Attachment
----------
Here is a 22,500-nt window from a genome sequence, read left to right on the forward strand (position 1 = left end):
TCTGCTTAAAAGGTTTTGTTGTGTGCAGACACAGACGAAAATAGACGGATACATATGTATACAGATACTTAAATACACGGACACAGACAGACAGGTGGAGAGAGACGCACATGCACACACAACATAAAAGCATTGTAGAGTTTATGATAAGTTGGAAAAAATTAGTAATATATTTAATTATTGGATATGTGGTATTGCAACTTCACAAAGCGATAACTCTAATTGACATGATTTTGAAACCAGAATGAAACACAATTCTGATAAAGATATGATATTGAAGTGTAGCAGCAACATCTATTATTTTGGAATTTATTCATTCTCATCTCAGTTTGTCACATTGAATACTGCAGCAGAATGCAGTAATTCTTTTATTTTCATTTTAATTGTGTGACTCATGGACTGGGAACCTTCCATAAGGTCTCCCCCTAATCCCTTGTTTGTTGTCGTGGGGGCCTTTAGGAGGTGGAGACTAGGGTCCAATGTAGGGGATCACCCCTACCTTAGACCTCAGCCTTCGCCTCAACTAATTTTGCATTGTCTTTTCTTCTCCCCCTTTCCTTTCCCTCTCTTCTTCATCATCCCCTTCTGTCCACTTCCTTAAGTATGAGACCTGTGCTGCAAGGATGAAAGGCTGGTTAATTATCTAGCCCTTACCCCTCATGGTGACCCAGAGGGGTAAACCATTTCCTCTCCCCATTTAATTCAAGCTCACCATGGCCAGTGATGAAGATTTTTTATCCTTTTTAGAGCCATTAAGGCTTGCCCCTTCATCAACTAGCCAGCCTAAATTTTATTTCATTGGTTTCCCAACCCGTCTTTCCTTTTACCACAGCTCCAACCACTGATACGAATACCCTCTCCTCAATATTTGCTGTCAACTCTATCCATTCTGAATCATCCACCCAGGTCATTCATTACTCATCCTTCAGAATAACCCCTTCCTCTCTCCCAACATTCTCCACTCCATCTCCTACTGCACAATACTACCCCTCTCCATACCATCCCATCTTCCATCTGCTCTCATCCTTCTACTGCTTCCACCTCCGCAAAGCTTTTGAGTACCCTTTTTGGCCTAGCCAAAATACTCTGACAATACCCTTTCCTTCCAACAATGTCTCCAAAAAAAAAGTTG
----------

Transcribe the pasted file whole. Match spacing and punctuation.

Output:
Here is a 22,500-nt window from a genome sequence, read left to right on the forward strand (position 1 = left end):
TCTGCTTAAAAGGTTTTGTTGTGTGCAGACACAGACGAAAATAGACGGATACATATGTATACAGATACTTAAATACACGGACACAGACAGACAGGTGGAGAGAGACGCACATGCACACACAACATAAAAGCATTGTAGAGTTTATGATAAGTTGGAAAAAATTAGTAATATATTTAATTATTGGATATGTGGTATTGCAACTTCACAAAGCGATAACTCTAATTGACATGATTTTGAAACCAGAATGAAACACAATTCTGATAAAGATATGATATTGAAGTGTAGCAGCAACATCTATTATTTTGGAATTTATTCATTCTCATCTCAGTTTGTCACATTGAATACTGCAGCAGAATGCAGTAATTCTTTTATTTTCATTTTAATTGTGTGACTCATGGACTGGGAACCTTCCATAAGGTCTCCCCCTAATCCCTTGTTTGTTGTCGTGGGGGCCTTTAGGAGGTGGAGACTAGGGTCCAATGTAGGGGATCACCCCTACCTTAGACCTCAGCCTTCGCCTCAACTAATTTTGCATTGTCTTTTCTTCTCCCCCTTTCCTTTCCCTCTCTTCTTCATCATCCCCTTCTGTCCACTTCCTTAAGTATGAGACCTGTGCTGCAAGGATGAAAGGCTGGTTAATTATCTAGCCCTTACCCCTCATGGTGACCCAGAGGGGTAAACCATTTCCTCTCCCCATTTAATTCAAGCTCACCATGGCCAGTGATGAAGATTTTTTATCCTTTTTAGAGCCATTAAGGCTTGCCCCTTCATCAACTAGCCAGCCTAAATTTTATTTCATTGGTTTCCCAACCCGTCTTTCCTTTTACCACAGCTCCAACCACTGATACGAATACCCTCTCCTCAATATTTGCTGTCAACTCTATCCATTCTGAATCATCCACCCAGGTCATTCATTACTCATCCTTCAGAATAACCCCTTCCTCTCTCCCAACATTCTCCACTCCATCTCCTACTGCACAATACTACCCCTCTCCATACCATCCCATCTTCCATCTGCTCTCATCCTTCTACTGCTTCCACCTCCGCAAAGCTTTTGAGTACCCTTTTTGGCCTAGCCAAAATACTCTGACAATACCCTTTCCTTCCAACAATGTCTCCAAAAAAAAAGTTG